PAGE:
It has been a very strange weekend. During my practice on Friday, I decided to do a few rounds of Chakrasana or the Wheel Pose. It didn't seem challenging enough, so I decided to practice a few rounds of one legged wheels.  All good, no problems. Come sunday morning, I had the worst headache and then Emre (the husband) and I had a small tiff. I couldn't take it, I started crying and I didnt stop until I fell asleep at night. I think I scared Emre with all my crying, but the truth is I had no idea why I was so bloody upset! I simply could not stop. It felt cathartic yet painful. I could not understand this heavy fist of sadness inside me.

Today I woke up, I'm tired from a day of crying, I am not sure how I will face students, will they be able to tell from looking at my face? But why was I so heartbroken, what was that? And then I started to think back, what happened? Had I taken any medicine? Done something different? And the only thing I  kept coming back to was the wheel pose. Did the wheel do something to me? 

I used to loathe back bends, I would arch back just a little and get dizzy, reach for my heels in camel and I'd see spots in front of my eyes. There was simply no way I would ever do a back bend, my body was just not built for it.  But is that really true? Is my body not built to do the pose or is my mind unwilling to do the pose?  Since those dizzying spells I have come a long way and I now see that it wasn't my body that stopped me from doing the poses, but the blocks I had created in my mind.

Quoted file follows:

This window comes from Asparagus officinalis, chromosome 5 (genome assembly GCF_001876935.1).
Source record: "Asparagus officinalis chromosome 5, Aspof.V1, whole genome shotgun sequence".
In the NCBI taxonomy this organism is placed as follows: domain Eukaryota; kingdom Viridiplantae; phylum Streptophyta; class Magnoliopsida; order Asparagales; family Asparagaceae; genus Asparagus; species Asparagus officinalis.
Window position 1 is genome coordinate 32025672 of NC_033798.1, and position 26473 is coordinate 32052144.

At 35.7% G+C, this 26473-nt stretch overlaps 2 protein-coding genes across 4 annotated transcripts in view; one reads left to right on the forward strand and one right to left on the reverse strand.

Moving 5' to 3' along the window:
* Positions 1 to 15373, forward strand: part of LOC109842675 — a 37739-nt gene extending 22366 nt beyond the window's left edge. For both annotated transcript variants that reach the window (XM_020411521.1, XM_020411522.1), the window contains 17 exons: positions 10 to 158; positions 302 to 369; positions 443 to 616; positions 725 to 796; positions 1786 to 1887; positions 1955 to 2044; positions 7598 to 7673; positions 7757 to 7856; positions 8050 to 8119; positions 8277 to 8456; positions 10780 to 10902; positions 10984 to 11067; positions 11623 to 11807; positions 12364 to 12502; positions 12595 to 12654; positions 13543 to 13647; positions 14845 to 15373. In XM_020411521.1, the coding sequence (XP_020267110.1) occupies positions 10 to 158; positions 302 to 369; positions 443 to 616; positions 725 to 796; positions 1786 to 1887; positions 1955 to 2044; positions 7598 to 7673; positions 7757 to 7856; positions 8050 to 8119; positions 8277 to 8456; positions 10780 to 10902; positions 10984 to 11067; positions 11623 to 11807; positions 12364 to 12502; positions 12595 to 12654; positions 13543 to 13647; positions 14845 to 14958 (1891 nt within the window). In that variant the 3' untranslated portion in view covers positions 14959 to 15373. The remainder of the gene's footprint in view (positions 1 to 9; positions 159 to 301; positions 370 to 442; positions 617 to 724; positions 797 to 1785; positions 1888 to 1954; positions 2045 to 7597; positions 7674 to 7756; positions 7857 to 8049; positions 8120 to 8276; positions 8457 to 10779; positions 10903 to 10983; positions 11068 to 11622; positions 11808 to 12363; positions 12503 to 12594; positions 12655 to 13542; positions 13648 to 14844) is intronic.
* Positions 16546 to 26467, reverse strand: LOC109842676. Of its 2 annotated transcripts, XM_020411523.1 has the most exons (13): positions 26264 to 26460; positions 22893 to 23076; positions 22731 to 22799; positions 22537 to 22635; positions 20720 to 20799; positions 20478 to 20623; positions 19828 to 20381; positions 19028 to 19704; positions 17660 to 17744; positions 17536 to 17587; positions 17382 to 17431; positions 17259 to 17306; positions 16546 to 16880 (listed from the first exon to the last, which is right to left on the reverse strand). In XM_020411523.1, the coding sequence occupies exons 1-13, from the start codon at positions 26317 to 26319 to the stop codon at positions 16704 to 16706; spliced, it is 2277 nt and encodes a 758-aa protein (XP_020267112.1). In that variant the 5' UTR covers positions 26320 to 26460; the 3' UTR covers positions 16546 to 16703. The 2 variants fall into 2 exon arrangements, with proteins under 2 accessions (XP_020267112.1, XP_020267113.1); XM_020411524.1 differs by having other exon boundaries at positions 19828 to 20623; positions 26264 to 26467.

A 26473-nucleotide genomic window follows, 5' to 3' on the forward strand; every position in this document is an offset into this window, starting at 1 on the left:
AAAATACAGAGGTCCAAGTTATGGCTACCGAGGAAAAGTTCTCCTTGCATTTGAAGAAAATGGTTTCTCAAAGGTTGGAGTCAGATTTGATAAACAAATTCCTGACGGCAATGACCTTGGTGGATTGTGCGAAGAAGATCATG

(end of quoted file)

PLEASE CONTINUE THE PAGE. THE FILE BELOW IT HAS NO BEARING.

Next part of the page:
Anahata or the heart chakra is the fourth chakra.  In Sanskrit, the word anahata - means unhurt, un-struck and unbeaten (Source: Wikipedia) It is located at the center of the chest, behind the spine. Associated body parts are Lungs, Heart, Bronchi, Thymus Gland, Arms and Hands, Respiratory Systems, Muscles. It deals with balance and love.  It's psychological functions are Love, Acceptance, Self-Control, Compassion, Guilt, Forgiveness, Harmony, Peace, Renewal, Growth and Relationships (Source: www.chakraenergy.com). It is seen as the bridge between the masculine and the feminine, the physical and the emotional. 

I believe that one of the main reasons we hunch is because we are subconsciously protecting our hearts. 'I will defend my heart to the end!', its almost like we take a boxer's stance against the world.  And each time we are hurt, our hopes crushed and our hearts let down, our shoulders have hunched a little more to protect our fragile soul. Our energy flow has been interrupted and we have built emotional barriers. Without realizing it, we have become less vital, more fearful, less alive, and more shut down.The pain has become part of our skin, muscles and organs.

There is also the whole 'bending or looking back aka, your past'. We all have events we'd like to forget or are not ready to revisit just yet. Some stories worse than the others. Have we dealt with every unpleasant thing from our past? No, backbends are not easy, it takes a strong spine and heart, but it also takes guts.